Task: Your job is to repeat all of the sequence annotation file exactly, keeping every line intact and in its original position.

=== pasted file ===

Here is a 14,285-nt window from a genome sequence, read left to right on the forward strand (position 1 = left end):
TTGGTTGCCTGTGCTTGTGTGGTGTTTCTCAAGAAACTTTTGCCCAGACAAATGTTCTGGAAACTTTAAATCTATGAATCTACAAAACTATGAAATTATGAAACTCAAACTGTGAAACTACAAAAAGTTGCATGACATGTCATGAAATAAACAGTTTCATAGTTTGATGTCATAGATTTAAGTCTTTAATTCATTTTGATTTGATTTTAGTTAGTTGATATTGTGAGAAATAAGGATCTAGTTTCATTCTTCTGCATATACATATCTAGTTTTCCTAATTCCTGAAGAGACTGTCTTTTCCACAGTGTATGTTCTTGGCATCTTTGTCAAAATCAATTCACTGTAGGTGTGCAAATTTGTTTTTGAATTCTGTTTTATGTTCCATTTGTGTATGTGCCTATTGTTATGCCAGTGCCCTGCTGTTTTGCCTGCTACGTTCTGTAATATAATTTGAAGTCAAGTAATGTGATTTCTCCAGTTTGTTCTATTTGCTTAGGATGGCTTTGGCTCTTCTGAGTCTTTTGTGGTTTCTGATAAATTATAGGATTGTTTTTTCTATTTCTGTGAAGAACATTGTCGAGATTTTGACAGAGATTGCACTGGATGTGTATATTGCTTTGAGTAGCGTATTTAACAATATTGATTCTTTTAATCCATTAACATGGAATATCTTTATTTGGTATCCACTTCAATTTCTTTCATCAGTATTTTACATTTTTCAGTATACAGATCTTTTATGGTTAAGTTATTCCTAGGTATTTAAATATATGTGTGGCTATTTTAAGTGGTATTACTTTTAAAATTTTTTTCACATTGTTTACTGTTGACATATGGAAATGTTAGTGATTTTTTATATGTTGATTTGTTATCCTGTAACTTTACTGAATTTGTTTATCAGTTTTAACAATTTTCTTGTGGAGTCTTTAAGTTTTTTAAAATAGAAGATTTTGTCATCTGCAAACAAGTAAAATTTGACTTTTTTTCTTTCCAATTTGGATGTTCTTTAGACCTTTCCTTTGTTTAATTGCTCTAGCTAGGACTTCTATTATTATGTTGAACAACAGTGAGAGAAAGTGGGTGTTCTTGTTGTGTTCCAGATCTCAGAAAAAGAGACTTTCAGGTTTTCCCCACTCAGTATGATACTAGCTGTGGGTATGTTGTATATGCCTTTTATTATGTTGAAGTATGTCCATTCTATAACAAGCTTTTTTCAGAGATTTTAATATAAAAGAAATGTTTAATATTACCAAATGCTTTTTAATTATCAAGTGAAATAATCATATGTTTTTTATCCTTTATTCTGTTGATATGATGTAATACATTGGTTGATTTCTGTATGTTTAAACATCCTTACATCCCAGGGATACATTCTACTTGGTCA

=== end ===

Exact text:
Here is a 14,285-nt window from a genome sequence, read left to right on the forward strand (position 1 = left end):
TTGGTTGCCTGTGCTTGTGTGGTGTTTCTCAAGAAACTTTTGCCCAGACAAATGTTCTGGAAACTTTAAATCTATGAATCTACAAAACTATGAAATTATGAAACTCAAACTGTGAAACTACAAAAAGTTGCATGACATGTCATGAAATAAACAGTTTCATAGTTTGATGTCATAGATTTAAGTCTTTAATTCATTTTGATTTGATTTTAGTTAGTTGATATTGTGAGAAATAAGGATCTAGTTTCATTCTTCTGCATATACATATCTAGTTTTCCTAATTCCTGAAGAGACTGTCTTTTCCACAGTGTATGTTCTTGGCATCTTTGTCAAAATCAATTCACTGTAGGTGTGCAAATTTGTTTTTGAATTCTGTTTTATGTTCCATTTGTGTATGTGCCTATTGTTATGCCAGTGCCCTGCTGTTTTGCCTGCTACGTTCTGTAATATAATTTGAAGTCAAGTAATGTGATTTCTCCAGTTTGTTCTATTTGCTTAGGATGGCTTTGGCTCTTCTGAGTCTTTTGTGGTTTCTGATAAATTATAGGATTGTTTTTTCTATTTCTGTGAAGAACATTGTCGAGATTTTGACAGAGATTGCACTGGATGTGTATATTGCTTTGAGTAGCGTATTTAACAATATTGATTCTTTTAATCCATTAACATGGAATATCTTTATTTGGTATCCACTTCAATTTCTTTCATCAGTATTTTACATTTTTCAGTATACAGATCTTTTATGGTTAAGTTATTCCTAGGTATTTAAATATATGTGTGGCTATTTTAAGTGGTATTACTTTTAAAATTTTTTTCACATTGTTTACTGTTGACATATGGAAATGTTAGTGATTTTTTATATGTTGATTTGTTATCCTGTAACTTTACTGAATTTGTTTATCAGTTTTAACAATTTTCTTGTGGAGTCTTTAAGTTTTTTAAAATAGAAGATTTTGTCATCTGCAAACAAGTAAAATTTGACTTTTTTTCTTTCCAATTTGGATGTTCTTTAGACCTTTCCTTTGTTTAATTGCTCTAGCTAGGACTTCTATTATTATGTTGAACAACAGTGAGAGAAAGTGGGTGTTCTTGTTGTGTTCCAGATCTCAGAAAAAGAGACTTTCAGGTTTTCCCCACTCAGTATGATACTAGCTGTGGGTATGTTGTATATGCCTTTTATTATGTTGAAGTATGTCCATTCTATAACAAGCTTTTTTCAGAGATTTTAATATAAAAGAAATGTTTAATATTACCAAATGCTTTTTAATTATCAAGTGAAATAATCATATGTTTTTTATCCTTTATTCTGTTGATATGATGTAATACATTGGTTGATTTCTGTATGTTTAAACATCCTTACATCCCAGGGATACATTCTACTTGGTCA